The publications of that period were not newspapers in the sense in which the word is now used, because no particular effort was made to present an account of the happenings of the day. Notices of the arrival and departure of ships, time tables of mail coaches, and brief announcements of matters of political interest filled the limited space devoted to domestic news. Foreign news consisted entirely of matter reprinted from the English journals received by sailing vessels, and therefore weeks or months old when it appeared. The wooden presses used a hundred years ago were operated entirely by hand. After the type had been set it was placed in a frame or "form," with little or no regard to artistic arrangement of headlines or displayed matter. To print the edition, the "form" was placed on the bed of the press and ink spread over the type by the use of hand rollers. The white paper was then dampened with water, sheet by sheet, laid over the stationary "form," and the impression was made by pulling down the upper part of the press with a lever. This work was so slow that a circulation of three or four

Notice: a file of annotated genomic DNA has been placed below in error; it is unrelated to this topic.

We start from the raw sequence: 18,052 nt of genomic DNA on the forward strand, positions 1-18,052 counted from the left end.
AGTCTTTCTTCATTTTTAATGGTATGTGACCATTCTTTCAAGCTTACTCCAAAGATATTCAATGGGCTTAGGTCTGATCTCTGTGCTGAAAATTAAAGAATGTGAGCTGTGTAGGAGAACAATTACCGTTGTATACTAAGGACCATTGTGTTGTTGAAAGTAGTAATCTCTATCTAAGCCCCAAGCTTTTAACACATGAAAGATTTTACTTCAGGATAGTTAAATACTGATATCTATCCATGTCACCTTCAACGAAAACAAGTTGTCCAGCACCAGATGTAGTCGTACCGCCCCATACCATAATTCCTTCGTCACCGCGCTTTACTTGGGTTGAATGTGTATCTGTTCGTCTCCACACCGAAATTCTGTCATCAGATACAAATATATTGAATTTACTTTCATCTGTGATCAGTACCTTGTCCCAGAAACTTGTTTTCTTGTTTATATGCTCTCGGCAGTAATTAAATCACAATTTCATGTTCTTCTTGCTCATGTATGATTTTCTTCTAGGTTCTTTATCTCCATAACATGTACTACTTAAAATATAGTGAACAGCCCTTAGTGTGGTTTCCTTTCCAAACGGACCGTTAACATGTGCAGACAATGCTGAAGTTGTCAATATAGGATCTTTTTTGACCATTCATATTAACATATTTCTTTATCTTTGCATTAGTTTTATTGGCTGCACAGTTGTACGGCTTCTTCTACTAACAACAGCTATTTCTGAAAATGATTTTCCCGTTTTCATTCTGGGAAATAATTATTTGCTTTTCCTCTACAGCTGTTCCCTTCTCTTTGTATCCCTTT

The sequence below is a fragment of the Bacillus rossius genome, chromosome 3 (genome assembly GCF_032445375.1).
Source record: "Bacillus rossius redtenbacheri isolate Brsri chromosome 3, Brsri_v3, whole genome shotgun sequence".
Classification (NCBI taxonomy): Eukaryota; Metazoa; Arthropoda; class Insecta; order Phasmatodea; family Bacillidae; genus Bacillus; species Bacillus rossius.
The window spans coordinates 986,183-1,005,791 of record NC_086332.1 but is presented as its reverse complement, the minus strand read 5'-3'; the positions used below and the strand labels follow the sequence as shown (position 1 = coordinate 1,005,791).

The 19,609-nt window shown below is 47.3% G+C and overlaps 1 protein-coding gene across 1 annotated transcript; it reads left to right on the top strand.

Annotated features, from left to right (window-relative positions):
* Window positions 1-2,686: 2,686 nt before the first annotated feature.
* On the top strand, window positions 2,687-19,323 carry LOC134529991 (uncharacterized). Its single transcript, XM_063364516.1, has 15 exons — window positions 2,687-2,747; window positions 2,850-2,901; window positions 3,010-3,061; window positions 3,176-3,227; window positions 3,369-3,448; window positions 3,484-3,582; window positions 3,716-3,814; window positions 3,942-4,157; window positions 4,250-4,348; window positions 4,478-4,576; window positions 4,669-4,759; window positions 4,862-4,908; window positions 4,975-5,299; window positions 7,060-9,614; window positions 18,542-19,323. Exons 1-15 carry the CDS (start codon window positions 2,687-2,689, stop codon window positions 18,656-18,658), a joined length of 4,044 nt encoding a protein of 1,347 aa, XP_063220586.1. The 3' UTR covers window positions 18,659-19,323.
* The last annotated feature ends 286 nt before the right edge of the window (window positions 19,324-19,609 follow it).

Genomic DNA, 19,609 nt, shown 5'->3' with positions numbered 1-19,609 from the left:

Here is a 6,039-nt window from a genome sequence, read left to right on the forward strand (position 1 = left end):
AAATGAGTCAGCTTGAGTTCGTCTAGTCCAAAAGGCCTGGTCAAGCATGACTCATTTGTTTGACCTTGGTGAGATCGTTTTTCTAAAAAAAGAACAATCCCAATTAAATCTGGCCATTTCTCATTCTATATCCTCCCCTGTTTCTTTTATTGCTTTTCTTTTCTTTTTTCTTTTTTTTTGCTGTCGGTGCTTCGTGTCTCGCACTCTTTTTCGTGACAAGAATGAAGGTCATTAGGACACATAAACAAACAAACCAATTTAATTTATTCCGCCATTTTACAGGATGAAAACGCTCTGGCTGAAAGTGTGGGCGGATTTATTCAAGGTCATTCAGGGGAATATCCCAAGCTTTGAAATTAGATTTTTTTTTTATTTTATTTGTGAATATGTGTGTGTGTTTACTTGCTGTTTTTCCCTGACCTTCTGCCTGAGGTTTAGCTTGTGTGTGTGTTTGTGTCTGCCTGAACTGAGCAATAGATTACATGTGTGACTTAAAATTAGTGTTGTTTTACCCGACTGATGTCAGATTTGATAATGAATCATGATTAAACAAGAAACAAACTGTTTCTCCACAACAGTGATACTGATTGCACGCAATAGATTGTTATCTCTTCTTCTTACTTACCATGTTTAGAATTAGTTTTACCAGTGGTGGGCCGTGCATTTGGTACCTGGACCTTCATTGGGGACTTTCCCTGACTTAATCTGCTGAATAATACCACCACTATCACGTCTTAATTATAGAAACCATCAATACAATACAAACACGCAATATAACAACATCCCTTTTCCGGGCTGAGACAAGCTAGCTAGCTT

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DEVELOPMENT OF THE AMERICAN NEWSPAPER.